And this is a baseball-wide problem.  100 years from now someone is going to open the record books and wonder why all these guys near the top of these lists are also not in the Hall of Fame.  Somebody in the game needs to think about that and come up with an answer.  Maybe we create a wing of the Hall of Fame for players from say 1988 and on?  I don’t have any great ideas, but I know that baseball is damaging its history by ignoring the problem.  

And finally, where is Gene Orza right now?  The allegation that he was tipping off players about steroids tests now moves front and center.  A-Rod said his peace, you can choose to believe him or not believe him, but Orza is next and he needs to speak up. 

The True Test

Now that ARod has admitted using steroids during a 3-year period covering 2001 to 2003, the real test is at hand.  Will baseball fans lend him the same generosity they have offered to other baseball players who have admitted using performance enhancing drugs (PEDs)?

When you consider the case of Andy Pettitte and how he has received far less negative press than those who have initially denied taking PEDs, were exposed and continue to deny taking PEDs like Rafael Palmeiro, Barry Bonds and Roger Clemens.

Perhaps we can argue that ARod’s situation is different because he initially denied ever using PEDs prior to any smoking gun.  But now that there are 4 unnamed sources indicating a positive test in 2003, he is coming clean.  With Pettitte, I don’t recall even a trace of a rumor about him being a user.

No matter what, ARod’s life just got a bit tougher.

The biggest news to me now is that out of the 104 players who tested positive for PEDs in 2003, we now know one name.  I like Curt Schillings suggestion of publishing the other 103 names.  But with that comes the almost certainty that many Red Sox players will be implicated including ones that were potentially a significant part of the 2004 season.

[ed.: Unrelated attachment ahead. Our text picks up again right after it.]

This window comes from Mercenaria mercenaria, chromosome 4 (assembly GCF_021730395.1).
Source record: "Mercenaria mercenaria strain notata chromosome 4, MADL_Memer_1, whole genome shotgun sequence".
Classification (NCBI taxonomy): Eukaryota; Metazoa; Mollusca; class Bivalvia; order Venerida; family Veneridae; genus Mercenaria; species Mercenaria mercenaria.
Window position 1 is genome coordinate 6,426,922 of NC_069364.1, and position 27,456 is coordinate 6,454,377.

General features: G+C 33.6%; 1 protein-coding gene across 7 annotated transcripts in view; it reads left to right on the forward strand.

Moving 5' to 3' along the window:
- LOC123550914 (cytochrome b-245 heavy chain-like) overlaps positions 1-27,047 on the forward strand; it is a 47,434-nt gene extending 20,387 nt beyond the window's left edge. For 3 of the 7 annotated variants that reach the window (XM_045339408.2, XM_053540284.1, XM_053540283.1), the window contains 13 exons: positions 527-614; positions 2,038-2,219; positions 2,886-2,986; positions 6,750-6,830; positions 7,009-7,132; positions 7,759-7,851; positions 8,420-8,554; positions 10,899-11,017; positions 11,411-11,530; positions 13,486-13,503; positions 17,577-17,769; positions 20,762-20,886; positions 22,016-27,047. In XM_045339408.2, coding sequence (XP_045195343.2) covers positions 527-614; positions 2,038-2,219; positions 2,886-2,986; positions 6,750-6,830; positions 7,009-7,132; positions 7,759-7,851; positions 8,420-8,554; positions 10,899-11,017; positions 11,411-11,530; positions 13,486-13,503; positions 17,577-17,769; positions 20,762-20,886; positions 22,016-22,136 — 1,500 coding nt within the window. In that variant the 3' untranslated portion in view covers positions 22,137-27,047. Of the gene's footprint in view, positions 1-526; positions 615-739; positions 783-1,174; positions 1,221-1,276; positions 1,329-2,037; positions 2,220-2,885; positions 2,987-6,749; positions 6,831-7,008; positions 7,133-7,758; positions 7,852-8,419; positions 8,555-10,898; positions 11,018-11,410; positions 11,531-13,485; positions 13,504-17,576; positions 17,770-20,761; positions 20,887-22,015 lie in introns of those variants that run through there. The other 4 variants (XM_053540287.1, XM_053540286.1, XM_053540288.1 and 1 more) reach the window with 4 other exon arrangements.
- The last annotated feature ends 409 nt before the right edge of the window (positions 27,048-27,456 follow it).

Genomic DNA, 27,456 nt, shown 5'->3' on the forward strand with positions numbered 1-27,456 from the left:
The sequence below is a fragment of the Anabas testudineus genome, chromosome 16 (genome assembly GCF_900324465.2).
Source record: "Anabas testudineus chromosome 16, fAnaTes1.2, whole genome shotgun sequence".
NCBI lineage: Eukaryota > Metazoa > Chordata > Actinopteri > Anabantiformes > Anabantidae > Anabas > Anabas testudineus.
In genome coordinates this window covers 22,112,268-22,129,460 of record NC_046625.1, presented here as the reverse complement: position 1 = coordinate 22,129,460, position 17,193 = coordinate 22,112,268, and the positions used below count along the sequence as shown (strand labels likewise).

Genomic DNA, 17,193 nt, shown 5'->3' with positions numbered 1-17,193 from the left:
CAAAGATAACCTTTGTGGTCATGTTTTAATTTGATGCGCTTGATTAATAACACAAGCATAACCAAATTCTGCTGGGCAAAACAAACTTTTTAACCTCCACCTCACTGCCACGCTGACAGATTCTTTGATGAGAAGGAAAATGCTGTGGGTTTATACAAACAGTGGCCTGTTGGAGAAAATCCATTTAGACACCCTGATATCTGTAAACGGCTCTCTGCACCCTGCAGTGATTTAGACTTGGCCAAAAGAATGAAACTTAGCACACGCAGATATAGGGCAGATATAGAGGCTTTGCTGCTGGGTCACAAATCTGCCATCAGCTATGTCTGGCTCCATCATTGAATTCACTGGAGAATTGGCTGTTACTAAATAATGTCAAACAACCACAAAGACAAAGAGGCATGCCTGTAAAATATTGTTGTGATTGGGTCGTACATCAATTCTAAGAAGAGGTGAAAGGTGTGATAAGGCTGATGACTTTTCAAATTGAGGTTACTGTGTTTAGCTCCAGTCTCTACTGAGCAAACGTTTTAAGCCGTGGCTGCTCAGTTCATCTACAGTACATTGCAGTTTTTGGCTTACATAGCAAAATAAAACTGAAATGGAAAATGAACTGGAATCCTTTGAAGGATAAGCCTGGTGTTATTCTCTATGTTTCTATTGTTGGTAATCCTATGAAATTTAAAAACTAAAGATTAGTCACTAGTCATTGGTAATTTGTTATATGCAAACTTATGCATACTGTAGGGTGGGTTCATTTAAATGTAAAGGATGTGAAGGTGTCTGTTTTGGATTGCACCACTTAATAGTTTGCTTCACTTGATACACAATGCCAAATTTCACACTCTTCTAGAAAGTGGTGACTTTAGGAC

But we are beyond that now.  Everyone is a suspect and the steroid-era has proven that most, if not all of what we witnessed over the past 20 years was artificially inflated.

Consider this, of the names in the top-10 career Home Runs, you have:  #1 Bonds, #6 Sosa, #8 McGwire, #10 Palmeiro (and ARod #12).

For single season HR leaders, spots 1-6 are occupied by Bonds, McGwire and Sosa.

It is time to face it, the game we have enjoyed was kind of like professional wrestling.  Enjoyable (to some) yet, not the real thing (at least they admit it)

My fear is that baseball is still loaded with PEDs.  Perhaps not steroids, but human growth hormone and other drugs I know nothing about.  How can we know?  And how should we feel about the game of baseball if we have no assurances that we are watching something at least close to the real thing?

I’ve been thinking about this a bunch since testing was introduced back in 2005.  I still very much enjoy baseball and for that I’m thankful, but that’s not to say I watch it with the same approach.  Now I’m far more skeptical and less likely to believe what I’m being told.  For every mammoth home run I see hit, I can’t help but wonder how it went as far as it did.

Second To None

For your consideration at second….

 

Joe Morgan .271/.392/.427  268 career HR’s OPS+ 132 (We are not factoring in his broadcast career which would obviously disqulaify him)

Ryne Sandberg .285/.344/.452 282 career HR’s OPS+ 114

Rogers Hornsby .358/.434/.577 301 career HR’s OPS+ 175

Nap Lajoie .338/.380/.467 83 career HR’s OPS+ 150

Jackie Robinson .311/.409/.474 137 career HR’s OPS+ 132

Roberto Alomar .300/.371/.443 210 career HR’s OPS+ 116 

Fascinating

Great piece today by Jon Heyman about how the union and specifically, Gene Orza, screwed up with this steroids issue.  If Orza had just accepted the results of the 2003 testing and not tried to fight them, the evidence would have been destroyed and we never would have learned about A-Rod’s test.  But, while Orza was fighting, the evidence was subpoenaed by the BALCO investigators and now the feds have it. 

And there are two very good points in the article.

1- Orza tipped A-Rod off about a test in 2004.  That will have huge ramifications if proven true.

2- There are 103 other names on that list and you have to expect those will start to come out soon.   

On To First

How About….

 
Lou Gehrig .340/.447/.632 493 Career HR’s 179 OPS+

Jimmie Foxx .325/.428/.609 534 Career HR’s 163 OPS+ 

Harmon Killebrew .256/.376/.509 573 Career HR’s 143 OPS+ (Played more games at first than any other position which brings me to…)

Ernie Banks .274/.330/.500 512 Career HR’s 122 OPS+ 

Willie McCovey .270/.374/.515 521 Career HR’s 147 OPS+

Some other notes: Mark McGwire 583 HR’s, Rafael Palmeiro 569 HR’s also played first, let’s leave it at that.